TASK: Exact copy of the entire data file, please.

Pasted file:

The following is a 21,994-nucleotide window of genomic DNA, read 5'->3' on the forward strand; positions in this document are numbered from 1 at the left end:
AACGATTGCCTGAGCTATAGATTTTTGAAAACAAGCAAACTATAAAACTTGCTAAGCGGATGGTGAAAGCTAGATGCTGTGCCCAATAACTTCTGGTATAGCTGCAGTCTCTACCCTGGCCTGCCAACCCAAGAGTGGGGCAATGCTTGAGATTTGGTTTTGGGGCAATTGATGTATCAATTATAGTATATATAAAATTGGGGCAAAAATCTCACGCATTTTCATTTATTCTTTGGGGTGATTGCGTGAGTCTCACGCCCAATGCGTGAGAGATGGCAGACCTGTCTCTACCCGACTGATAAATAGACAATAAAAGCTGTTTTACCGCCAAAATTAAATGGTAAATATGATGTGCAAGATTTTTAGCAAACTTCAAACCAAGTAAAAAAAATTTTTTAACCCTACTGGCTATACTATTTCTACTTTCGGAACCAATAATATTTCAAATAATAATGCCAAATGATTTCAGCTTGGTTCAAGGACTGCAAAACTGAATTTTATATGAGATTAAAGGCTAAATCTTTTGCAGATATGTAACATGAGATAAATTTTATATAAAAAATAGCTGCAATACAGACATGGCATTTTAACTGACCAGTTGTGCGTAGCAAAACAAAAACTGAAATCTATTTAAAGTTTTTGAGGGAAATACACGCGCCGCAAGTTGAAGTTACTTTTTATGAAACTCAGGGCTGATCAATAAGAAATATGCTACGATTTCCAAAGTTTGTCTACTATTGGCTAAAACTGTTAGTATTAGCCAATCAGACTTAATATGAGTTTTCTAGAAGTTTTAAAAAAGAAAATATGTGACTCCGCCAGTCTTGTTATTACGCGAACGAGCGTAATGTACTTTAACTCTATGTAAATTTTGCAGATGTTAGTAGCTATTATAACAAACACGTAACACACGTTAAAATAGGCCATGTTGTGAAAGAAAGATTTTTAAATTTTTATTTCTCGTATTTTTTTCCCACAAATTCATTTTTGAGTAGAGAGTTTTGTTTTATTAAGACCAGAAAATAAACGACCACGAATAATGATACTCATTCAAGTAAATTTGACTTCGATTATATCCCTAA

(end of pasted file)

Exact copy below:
The following is a 21,994-nucleotide window of genomic DNA, read 5'->3' on the forward strand; positions in this document are numbered from 1 at the left end:
AACGATTGCCTGAGCTATAGATTTTTGAAAACAAGCAAACTATAAAACTTGCTAAGCGGATGGTGAAAGCTAGATGCTGTGCCCAATAACTTCTGGTATAGCTGCAGTCTCTACCCTGGCCTGCCAACCCAAGAGTGGGGCAATGCTTGAGATTTGGTTTTGGGGCAATTGATGTATCAATTATAGTATATATAAAATTGGGGCAAAAATCTCACGCATTTTCATTTATTCTTTGGGGTGATTGCGTGAGTCTCACGCCCAATGCGTGAGAGATGGCAGACCTGTCTCTACCCGACTGATAAATAGACAATAAAAGCTGTTTTACCGCCAAAATTAAATGGTAAATATGATGTGCAAGATTTTTAGCAAACTTCAAACCAAGTAAAAAAAATTTTTTAACCCTACTGGCTATACTATTTCTACTTTCGGAACCAATAATATTTCAAATAATAATGCCAAATGATTTCAGCTTGGTTCAAGGACTGCAAAACTGAATTTTATATGAGATTAAAGGCTAAATCTTTTGCAGATATGTAACATGAGATAAATTTTATATAAAAAATAGCTGCAATACAGACATGGCATTTTAACTGACCAGTTGTGCGTAGCAAAACAAAAACTGAAATCTATTTAAAGTTTTTGAGGGAAATACACGCGCCGCAAGTTGAAGTTACTTTTTATGAAACTCAGGGCTGATCAATAAGAAATATGCTACGATTTCCAAAGTTTGTCTACTATTGGCTAAAACTGTTAGTATTAGCCAATCAGACTTAATATGAGTTTTCTAGAAGTTTTAAAAAAGAAAATATGTGACTCCGCCAGTCTTGTTATTACGCGAACGAGCGTAATGTACTTTAACTCTATGTAAATTTTGCAGATGTTAGTAGCTATTATAACAAACACGTAACACACGTTAAAATAGGCCATGTTGTGAAAGAAAGATTTTTAAATTTTTATTTCTCGTATTTTTTTCCCACAAATTCATTTTTGAGTAGAGAGTTTTGTTTTATTAAGACCAGAAAATAAACGACCACGAATAATGATACTCATTCAAGTAAATTTGACTTCGATTATATCCCTAA